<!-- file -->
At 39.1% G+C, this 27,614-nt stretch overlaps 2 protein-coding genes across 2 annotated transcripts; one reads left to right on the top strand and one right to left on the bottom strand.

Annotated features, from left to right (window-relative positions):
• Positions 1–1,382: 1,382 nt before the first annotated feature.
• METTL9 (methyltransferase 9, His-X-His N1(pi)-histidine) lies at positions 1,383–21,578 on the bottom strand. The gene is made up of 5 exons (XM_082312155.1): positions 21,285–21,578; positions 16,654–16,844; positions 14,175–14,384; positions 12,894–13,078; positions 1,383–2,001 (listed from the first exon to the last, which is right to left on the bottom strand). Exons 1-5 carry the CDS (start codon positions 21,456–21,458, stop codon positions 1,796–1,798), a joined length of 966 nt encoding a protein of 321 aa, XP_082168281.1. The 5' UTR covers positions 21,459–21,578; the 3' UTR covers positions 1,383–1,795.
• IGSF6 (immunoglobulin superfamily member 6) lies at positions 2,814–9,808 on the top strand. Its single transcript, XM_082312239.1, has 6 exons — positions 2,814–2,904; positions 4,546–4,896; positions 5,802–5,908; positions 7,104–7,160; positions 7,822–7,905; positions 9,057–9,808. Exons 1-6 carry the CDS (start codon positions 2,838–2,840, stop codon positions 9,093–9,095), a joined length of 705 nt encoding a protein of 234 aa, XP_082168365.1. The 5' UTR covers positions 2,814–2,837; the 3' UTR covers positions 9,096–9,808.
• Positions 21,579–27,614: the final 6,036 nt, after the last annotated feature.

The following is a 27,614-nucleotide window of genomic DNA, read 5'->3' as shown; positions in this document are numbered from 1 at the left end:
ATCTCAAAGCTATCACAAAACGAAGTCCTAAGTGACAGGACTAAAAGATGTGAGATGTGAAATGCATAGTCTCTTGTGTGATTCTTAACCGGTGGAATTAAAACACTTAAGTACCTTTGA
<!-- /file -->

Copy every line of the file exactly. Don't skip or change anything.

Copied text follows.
At 39.1% G+C, this 27,614-nt stretch overlaps 2 protein-coding genes across 2 annotated transcripts; one reads left to right on the top strand and one right to left on the bottom strand.

Annotated features, from left to right (window-relative positions):
• Positions 1–1,382: 1,382 nt before the first annotated feature.
• METTL9 (methyltransferase 9, His-X-His N1(pi)-histidine) lies at positions 1,383–21,578 on the bottom strand. The gene is made up of 5 exons (XM_082312155.1): positions 21,285–21,578; positions 16,654–16,844; positions 14,175–14,384; positions 12,894–13,078; positions 1,383–2,001 (listed from the first exon to the last, which is right to left on the bottom strand). Exons 1-5 carry the CDS (start codon positions 21,456–21,458, stop codon positions 1,796–1,798), a joined length of 966 nt encoding a protein of 321 aa, XP_082168281.1. The 5' UTR covers positions 21,459–21,578; the 3' UTR covers positions 1,383–1,795.
• IGSF6 (immunoglobulin superfamily member 6) lies at positions 2,814–9,808 on the top strand. Its single transcript, XM_082312239.1, has 6 exons — positions 2,814–2,904; positions 4,546–4,896; positions 5,802–5,908; positions 7,104–7,160; positions 7,822–7,905; positions 9,057–9,808. Exons 1-6 carry the CDS (start codon positions 2,838–2,840, stop codon positions 9,093–9,095), a joined length of 705 nt encoding a protein of 234 aa, XP_082168365.1. The 5' UTR covers positions 2,814–2,837; the 3' UTR covers positions 9,096–9,808.
• Positions 21,579–27,614: the final 6,036 nt, after the last annotated feature.

The following is a 27,614-nucleotide window of genomic DNA, read 5'->3' as shown; positions in this document are numbered from 1 at the left end:
ATCTCAAAGCTATCACAAAACGAAGTCCTAAGTGACAGGACTAAAAGATGTGAGATGTGAAATGCATAGTCTCTTGTGTGATTCTTAACCGGTGGAATTAAAACACTTAAGTACCTTTGA